September – Thunderstorms

This month’s experiment’s delayed  posting is due to Hurricane Irene – which caused my loss of power. Thus it is fitting that this month the experiment will explain another much more common weather condition – thunderstorms.

A thunderstorm is caused when warm air rises and mixes with cold air in the atmosphere.  As the warm air rises, it condenses releasing latent heat which  fuels the thunderstorm. You can demonstrate this process to residents with room temperature water, a plastic baking dish, ice cube tray and red and blue food coloring. Prior to the experiment, make a few blue colored ice cubes.

Process:  Fill a clear 9 by 13 inch baking pan 3/4ths full with fresh water. Make sure the water is still. Without disturbing the pan, add a blue dyed ice cube to one end of the pan and two drops of red food coloring to the other end of the pan.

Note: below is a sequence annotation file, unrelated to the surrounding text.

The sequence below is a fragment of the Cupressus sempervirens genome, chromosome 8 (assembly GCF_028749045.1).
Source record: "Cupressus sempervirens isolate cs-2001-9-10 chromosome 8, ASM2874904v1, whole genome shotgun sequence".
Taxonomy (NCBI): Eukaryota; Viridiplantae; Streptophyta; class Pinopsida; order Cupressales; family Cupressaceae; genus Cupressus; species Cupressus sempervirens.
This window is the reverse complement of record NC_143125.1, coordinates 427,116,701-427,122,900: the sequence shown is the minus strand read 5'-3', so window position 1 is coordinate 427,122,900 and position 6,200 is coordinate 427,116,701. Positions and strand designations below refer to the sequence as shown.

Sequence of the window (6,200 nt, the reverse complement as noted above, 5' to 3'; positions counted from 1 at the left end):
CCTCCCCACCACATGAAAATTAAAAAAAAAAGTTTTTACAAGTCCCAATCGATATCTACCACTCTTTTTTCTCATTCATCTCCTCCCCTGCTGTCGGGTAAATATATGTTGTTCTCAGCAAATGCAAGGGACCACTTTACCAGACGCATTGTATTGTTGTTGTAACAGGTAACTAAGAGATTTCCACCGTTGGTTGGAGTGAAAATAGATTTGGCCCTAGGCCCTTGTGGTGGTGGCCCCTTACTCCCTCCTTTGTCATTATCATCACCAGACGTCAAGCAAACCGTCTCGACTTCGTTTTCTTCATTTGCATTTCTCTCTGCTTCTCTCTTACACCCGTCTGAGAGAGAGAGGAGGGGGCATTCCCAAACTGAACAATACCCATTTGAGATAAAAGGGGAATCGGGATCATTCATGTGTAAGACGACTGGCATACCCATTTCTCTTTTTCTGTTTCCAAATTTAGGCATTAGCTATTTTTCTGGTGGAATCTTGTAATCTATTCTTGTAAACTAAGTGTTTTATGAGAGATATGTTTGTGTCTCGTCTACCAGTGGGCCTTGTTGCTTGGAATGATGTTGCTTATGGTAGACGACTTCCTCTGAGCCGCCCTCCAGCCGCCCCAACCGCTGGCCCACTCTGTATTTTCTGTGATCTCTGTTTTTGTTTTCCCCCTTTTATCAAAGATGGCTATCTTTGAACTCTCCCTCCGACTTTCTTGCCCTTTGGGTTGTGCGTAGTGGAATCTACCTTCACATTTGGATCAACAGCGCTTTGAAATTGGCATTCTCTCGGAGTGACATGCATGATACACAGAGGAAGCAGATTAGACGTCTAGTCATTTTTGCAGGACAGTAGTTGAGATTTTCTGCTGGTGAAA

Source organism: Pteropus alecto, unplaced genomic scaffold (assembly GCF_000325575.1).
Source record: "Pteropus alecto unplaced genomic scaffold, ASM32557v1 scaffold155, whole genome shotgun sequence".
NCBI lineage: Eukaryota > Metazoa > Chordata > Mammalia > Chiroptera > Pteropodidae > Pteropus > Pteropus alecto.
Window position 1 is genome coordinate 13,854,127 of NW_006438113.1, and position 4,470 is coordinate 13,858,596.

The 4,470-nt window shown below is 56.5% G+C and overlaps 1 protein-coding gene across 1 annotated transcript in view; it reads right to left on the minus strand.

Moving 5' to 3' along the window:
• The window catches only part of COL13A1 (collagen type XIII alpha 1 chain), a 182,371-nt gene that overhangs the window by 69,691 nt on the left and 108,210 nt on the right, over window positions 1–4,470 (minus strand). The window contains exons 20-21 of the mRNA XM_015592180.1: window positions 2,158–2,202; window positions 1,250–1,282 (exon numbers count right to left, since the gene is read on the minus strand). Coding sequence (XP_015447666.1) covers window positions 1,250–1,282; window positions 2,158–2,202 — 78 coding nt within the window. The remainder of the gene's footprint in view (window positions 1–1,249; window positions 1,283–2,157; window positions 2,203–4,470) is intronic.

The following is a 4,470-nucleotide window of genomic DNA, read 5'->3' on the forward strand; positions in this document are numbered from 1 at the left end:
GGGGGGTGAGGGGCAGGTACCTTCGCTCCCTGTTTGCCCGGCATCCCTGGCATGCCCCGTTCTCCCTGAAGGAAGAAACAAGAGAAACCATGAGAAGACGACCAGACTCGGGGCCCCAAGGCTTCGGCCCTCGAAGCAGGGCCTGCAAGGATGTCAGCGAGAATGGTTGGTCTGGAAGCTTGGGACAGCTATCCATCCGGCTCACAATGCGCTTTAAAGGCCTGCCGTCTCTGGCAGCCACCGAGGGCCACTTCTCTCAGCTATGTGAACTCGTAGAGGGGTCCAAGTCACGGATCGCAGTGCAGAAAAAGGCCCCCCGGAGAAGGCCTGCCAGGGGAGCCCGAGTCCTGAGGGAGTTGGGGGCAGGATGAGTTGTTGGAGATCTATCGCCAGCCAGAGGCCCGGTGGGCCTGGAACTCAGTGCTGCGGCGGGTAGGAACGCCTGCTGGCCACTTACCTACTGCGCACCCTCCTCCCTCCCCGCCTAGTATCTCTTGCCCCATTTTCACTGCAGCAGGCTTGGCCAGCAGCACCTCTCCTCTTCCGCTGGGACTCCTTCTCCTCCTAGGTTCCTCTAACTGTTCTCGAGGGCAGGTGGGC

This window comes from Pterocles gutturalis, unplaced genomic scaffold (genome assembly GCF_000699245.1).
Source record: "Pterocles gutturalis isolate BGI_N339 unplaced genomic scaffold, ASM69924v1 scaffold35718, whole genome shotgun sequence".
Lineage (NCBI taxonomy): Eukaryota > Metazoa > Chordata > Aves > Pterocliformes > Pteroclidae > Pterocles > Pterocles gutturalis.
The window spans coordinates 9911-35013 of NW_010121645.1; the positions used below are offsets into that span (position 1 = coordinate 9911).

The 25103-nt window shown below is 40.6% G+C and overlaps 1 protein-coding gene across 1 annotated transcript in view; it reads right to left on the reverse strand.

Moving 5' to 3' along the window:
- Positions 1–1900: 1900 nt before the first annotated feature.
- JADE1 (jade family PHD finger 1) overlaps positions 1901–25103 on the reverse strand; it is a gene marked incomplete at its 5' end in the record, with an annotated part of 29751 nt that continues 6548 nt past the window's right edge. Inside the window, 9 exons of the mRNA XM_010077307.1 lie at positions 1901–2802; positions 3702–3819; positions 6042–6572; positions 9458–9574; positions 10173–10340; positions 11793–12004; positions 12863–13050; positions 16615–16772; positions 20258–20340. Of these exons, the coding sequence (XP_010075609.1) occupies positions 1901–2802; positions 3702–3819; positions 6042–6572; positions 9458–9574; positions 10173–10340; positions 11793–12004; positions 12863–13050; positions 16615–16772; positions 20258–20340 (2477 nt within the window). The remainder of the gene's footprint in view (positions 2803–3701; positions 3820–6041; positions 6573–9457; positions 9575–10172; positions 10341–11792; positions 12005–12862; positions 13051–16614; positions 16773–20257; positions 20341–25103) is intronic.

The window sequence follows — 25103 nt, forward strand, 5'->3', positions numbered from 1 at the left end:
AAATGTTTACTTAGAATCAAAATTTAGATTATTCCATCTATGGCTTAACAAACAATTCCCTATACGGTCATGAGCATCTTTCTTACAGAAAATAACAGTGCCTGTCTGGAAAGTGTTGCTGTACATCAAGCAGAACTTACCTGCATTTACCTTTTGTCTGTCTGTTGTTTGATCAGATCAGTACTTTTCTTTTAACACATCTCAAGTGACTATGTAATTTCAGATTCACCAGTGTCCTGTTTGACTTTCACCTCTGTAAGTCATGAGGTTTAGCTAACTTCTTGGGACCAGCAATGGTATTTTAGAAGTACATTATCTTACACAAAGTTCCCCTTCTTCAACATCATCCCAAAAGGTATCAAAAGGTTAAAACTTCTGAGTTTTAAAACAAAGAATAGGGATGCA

Result: The blue cold water sinks and the red warm water rises to demonstrate the transfer of heat within the water.  This experiment shows how cold and warm air mix in the atmosphere and create thunderstorms.

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